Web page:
Two similar fungi, one from Cameroon and one from China, turned out to be members of a genus that has never been seen before. We named it Regiocrella for its crown-like fruiting bodies clothed in pointy orange perithecia. Molecular sequence data tell us that Regiocrella is a member of the family Clavicipitaceae, and a sister to the genus Hypocrella, which we also admire. The Cameroon specimen at left is only about a millimeter long. We don't know too much about it yet, but we think it's a parasite of scale insects. This is the ultimate in alpha taxonomy--find something never before described, and give it an apt name. As time passes we'll develop a better and better idea of what Regiocrella is, where it lives, and how many species it has.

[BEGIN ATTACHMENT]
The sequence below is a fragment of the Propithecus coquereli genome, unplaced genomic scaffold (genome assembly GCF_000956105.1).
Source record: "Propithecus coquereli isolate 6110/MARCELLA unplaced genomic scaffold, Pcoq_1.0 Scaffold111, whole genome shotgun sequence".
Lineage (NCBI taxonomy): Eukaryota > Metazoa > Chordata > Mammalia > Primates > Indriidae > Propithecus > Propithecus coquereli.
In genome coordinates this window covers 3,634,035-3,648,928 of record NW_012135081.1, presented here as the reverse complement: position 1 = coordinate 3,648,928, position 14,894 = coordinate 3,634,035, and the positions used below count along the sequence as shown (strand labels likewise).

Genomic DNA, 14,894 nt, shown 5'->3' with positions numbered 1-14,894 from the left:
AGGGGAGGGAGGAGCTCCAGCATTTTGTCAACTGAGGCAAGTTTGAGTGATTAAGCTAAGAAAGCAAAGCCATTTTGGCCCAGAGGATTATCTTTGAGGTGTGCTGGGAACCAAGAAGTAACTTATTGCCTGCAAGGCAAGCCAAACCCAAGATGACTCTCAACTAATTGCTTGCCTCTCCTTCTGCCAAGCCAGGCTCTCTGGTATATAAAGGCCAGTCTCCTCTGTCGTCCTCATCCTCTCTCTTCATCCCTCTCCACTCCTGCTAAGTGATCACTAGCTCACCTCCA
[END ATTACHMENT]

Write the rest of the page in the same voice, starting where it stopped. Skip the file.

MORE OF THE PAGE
See: Chaverri, P., J. F. Bischoff, H. C. Evans, and K. T. Hodge. 2005. Regiocrella, a new entomopathogenic genus with a pycnidial anamorph and its phylogenetic placement in the Clavicipitaceae. Mycologia 97:1195-1207.